Sydney club Dunbar Rovers hope their historic move to axe fees for females will help them find the next Sam Kerr.
Dunbar Rovers are the first and only Australian club to offer fee-free football, using various initiatives to ensure money is never the reason for an aspiring young footballer to miss out.
And when the club was offered the chance to join the Girls Conference League, they saw it as the perfect moment to extend their fee-free representative football model to the women’s game.
“We already offered the fee-free program to our boys' and men’s teams and it has been a huge success, so we knew it would be a great model for our girls,” coach Steve Greenwood said.
“Our aim was to get in at the ground floor and start recruiting talented young girls, who may not have been able to play without the program. Our aim was to bolster the future of the women’s game with girls who may have missed out under the original structure.”
Greenwood said the program was started with a commitment to accept any young girl wanting to play football. Dunbar’s goal was to invest in the development of girls who wanted to play, regardless of their ability or financial status.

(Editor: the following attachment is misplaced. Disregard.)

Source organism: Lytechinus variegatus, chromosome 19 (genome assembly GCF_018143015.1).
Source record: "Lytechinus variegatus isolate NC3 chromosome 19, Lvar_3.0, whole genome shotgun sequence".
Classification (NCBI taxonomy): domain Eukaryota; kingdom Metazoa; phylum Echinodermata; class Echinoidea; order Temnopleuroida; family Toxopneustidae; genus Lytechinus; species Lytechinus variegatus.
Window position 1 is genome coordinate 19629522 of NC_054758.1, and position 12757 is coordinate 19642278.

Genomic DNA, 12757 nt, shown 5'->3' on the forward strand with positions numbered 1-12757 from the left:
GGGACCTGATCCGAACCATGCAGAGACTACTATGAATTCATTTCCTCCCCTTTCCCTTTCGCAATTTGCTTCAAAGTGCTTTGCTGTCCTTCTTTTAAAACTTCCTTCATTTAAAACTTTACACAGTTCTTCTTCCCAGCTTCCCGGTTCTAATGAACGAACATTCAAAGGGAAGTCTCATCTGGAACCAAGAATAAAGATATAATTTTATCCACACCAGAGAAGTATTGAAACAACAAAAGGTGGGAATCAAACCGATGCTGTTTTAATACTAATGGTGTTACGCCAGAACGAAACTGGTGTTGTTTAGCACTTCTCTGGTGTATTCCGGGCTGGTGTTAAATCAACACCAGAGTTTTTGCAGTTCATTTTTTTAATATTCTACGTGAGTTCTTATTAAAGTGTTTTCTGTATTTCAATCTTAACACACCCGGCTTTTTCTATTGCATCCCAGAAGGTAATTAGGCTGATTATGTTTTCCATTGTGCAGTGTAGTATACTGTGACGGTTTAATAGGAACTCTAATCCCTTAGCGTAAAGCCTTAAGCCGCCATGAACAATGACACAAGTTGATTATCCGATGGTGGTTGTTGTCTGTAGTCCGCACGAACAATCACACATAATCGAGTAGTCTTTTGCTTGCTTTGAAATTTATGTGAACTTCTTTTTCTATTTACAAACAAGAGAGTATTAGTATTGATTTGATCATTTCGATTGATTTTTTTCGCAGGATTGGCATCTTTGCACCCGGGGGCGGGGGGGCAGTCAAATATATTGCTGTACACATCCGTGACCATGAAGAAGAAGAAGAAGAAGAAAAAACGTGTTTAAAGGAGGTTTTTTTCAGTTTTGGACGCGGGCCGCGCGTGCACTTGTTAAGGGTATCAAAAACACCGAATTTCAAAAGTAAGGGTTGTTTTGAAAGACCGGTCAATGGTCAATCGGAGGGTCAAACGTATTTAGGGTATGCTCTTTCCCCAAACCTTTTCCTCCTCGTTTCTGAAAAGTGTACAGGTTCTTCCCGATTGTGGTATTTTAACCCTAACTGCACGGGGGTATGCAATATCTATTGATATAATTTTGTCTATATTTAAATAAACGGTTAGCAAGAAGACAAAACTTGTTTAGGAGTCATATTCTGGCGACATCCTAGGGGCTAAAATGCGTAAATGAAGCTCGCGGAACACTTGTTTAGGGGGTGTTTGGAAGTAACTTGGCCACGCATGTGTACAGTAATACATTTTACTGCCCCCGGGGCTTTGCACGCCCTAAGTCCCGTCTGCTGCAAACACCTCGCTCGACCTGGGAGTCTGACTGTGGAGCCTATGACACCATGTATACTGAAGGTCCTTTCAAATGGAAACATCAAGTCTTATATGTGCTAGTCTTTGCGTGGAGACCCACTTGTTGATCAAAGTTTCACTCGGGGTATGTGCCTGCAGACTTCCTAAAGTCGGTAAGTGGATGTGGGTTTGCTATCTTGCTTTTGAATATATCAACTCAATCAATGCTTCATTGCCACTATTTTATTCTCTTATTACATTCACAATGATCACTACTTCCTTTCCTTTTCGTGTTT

“When we were given the green light to fill three squads of 16 players in the U14, U15 and U17s, we had faith that our coaching could work with and develop any girl who showed an interest in our program," he said.
“We made it clear that unlike other trials, we wouldn’t be dismissing anyone. We were committed to providing the girls with structured training, education on all aspects of the game along with the basics and fundamentals of football, to advance their skills.
Lisa De Vanna has hailed the program as a game-changer, which gives up-and-coming female footballers the opportunity to play great football, without huge financial sacrifices.
“Personally, I had to sacrifice and make all these commitments to be the football star that I am, but now you have it all in your backyard for free,” said De Vanna.
The girls who showed up to train with Dunbar were exposed to a higher level of coaching and mentoring from two coaches who are so passionate about female football, they dropped down from the top tier NPL NSW competition to offer their services to the Dunbar program.
Greenwood said as long as the program is able to instil a love of football in these young girls, then he considers it a great success.
He added: “For me personally, if we improve the girls individually and collectively instil some passion and love for the game, then we have achieved what we set out to do.
“I will just be as proud, if in eight years these girls are playing Sunday afternoon football for a local comp, l as I would be seeing them represent the Matildas."